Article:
Euro Soyuz orbits two Galileo satellites; U.S. likely to gain access to Galileo’s secure signal

by

PARIS—A Europeanized Russian Soyuz rocket on May 24 successfully placed two European Galileo positioning, navigation and timing satellites into medium-Earth orbit – the 13th and 14th in a series of 26 Galileo spacecraft, with more to come.

Operating from Europe’s Guiana Space Center in French Guiana, on the northeast coast of South America, the Soyuz rocket’s Fregat upper stage released the two 733-kilogram spacecraft into their 22,522-kilometer-altitude orbit some three hours and 48 minutes after liftoff.

Launch operator Arianespace confirmed the accurate orbital injection, and European Space Agency officials said both satellites were healthy and sending signals.

In addition to four in-orbit-validation satellites, one of which is no longer functioning correctly, the European Commission ordered 22 spacecraft from a consortium led by OHB SE of Bremen, Germany, with the payloads provided by SSTL of Guildford, England.

Specially modified heavy-lift Ariane 5 rockets are scheduled to launch the remaining 12 satellites, four at a time. The first of the three was scheduled for Nov. 17, with the other two set for 2017 and 2018.

The Galileo constellation, with many of the same performance goals as the U.S. GPS, Russia’s Glonass and China’s Beidou networks, is considered fully operational at 24 satellites. But European officials have always said they would launch 30 satellites to provide sufficient in-orbit backup.

Paul Verhoef, director of navigation at the 22-nation European Space Agency, said an invitation to tender to industry for eight more Galileo satellites, plus up to six options, had been issued earlier this month.

A contract decision is expected by the end of the year and will present ESA and the European Commission – the executive arm of the 28-nation European Union and the owner of the Galileo program – with a difficult choice.

The least-expensive decision ostensibly would be to order recurrent models from the OHB team to take advantage of the scale economies that have already brought down the satellites’ cost.

OHB’s first contract, for 14 satellites, was signed in January 2010 and valued at 566 million euros ($640 million at today’s exchange rate), or 40.4 million euros per satellite. The second contract, for eight satellites, was signed in January 2012 and was valued at 255 million euros, or 31.9 million euros per satellite.

But the commission has been adamant about wanting to maintain dual sourcing for Galileo wherever possible, which would argue in favor of structuring the contract-tender process in some way as to reduce the OHB advantage and favor bids by others – Airbus Defence and Space, Thales Alenia Space and perhaps others.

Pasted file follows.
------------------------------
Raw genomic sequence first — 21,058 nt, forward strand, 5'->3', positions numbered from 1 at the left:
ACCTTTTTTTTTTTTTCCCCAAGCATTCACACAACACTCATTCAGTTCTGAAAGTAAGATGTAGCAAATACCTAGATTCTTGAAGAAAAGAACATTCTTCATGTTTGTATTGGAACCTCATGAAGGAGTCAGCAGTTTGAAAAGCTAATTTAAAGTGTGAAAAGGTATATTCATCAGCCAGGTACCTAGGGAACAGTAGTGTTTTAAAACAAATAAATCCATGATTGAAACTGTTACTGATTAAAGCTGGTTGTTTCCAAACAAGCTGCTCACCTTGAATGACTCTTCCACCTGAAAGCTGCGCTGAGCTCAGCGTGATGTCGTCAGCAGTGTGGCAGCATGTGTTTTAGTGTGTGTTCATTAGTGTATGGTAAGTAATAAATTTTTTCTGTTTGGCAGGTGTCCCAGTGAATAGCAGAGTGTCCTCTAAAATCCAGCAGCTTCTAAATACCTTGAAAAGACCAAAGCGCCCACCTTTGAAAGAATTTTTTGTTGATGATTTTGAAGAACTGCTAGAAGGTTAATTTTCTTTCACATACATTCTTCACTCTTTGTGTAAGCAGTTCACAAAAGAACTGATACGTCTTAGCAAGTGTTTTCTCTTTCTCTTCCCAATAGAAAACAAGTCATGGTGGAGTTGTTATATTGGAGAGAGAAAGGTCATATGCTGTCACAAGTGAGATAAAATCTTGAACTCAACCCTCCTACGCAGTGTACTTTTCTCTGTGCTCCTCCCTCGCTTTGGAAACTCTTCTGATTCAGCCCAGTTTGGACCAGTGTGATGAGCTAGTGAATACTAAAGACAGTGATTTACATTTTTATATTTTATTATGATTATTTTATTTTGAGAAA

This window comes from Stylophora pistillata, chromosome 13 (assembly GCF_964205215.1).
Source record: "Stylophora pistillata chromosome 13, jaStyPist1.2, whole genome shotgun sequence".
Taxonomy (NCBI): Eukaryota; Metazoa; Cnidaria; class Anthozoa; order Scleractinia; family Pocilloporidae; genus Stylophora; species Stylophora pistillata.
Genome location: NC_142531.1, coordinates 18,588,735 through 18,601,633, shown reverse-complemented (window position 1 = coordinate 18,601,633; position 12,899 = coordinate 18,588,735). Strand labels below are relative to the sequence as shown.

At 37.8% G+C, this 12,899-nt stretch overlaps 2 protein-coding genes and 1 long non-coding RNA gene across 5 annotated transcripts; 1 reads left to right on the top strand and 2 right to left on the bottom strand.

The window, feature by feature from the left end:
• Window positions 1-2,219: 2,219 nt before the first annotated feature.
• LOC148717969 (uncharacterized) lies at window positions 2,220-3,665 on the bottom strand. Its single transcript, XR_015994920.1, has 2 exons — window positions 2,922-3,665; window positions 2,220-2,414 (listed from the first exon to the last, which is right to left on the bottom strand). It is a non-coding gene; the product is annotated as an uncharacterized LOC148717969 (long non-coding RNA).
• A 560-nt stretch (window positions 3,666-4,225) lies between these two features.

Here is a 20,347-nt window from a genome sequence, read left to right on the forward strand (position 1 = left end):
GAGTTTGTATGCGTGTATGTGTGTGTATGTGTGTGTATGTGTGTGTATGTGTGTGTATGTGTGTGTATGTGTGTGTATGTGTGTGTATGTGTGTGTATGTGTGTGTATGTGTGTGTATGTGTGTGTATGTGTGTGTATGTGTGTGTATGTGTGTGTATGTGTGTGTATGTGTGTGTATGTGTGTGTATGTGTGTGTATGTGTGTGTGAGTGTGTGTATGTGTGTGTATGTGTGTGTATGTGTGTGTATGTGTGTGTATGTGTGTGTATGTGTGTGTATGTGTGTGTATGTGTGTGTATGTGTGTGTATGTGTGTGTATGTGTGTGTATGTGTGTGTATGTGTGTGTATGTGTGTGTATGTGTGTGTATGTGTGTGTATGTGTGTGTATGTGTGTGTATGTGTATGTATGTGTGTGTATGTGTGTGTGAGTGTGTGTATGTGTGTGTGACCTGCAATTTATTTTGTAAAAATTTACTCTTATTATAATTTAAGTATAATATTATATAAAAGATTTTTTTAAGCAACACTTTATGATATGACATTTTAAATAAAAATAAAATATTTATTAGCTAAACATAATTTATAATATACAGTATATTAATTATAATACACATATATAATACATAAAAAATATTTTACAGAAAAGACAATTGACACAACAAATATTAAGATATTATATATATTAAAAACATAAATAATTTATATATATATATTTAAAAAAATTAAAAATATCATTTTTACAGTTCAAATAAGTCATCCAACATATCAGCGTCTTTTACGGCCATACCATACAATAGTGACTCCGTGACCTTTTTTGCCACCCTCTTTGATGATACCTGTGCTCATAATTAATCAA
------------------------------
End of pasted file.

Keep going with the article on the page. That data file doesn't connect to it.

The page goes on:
The Galileo network is on track to offer initial services late this year, and full service in 2020. Galileo services include an Open Service, which resembles what’s available to users from the U.S. GPS system; a Search and Rescue Service, which includes a return message to advise victims that their distress messages have been received; and the secure Public Regulated Service (PRS), reserved for military and civil-protection authorities.

United States, Norway in line for Galileo PRS access

The United States – particularly the U.S. military — and Norway have requested access to PRS. Galileo’s owner, the European Commission, is likely to be given a go-ahead to open negotiations on PRS use by these two nations on June 7, during a meeting of the European Council, said Philippe Jean, head of the Galileo unit at the European Commission.

Once that has occurred, the commission will open its own negotiations with U.S. and Norwegian authorities to discuss terms of access to PRS.

A Galileo May 23 prelaunch briefing and the Galileo webcast were the latest indications of Galileo owners’ discomfort with the idea that European national military forces are all but certain to be the biggest users of PRS. Jean limited his summary of PRS users to police and customs authorities.

Galileo’s Commercial Service, a feature that distinguishes it from GPS, is still some ways off. It will not be among the services to debut this year.

In the briefing with journalists, Jean said the commission had yet to define the technical parameters for the Commercial Service. No date was given for Commercial Service start. Aviation authorities and associations have debated how much they would pay for the Commercial Service, and what specific performance guarantees they would receive in return.

With early satellite infrastructure now nearing completion, the focus is shifting to the ground segment and the user market.

Verhoef said a five-month test of the Galileo ground network started on March 1 and will consist of monitoring performance to prepare for initial services by the end of the year.

Verhoef said software upgrades to the ground network to enable it to function with the planned 30 satellites is also under way.

The battle for the smartphone market

Carlo des Dorides, executive director of the Galileo Satellite Systems Agency (GSA), said major chip manufacturers have said they would offer Galileo-compatible products.

“The next step is to embark these chips on smartphones on the receiver side,” des Dorides said during the briefing, adding that the start of initial Galileo services this year will spur chipset development. “Today they [the chip manufacturers such as Broadcom and Qualcomm] see Galileo as the third constellation of reference. There is certainly commercial interest there.”

With the United States, Russia and China also providing global navigation services, and India and Japan building large regional networks with their own satellites, the question is whether the major smartphone builders and others will integrate multiple constellations into their hardware.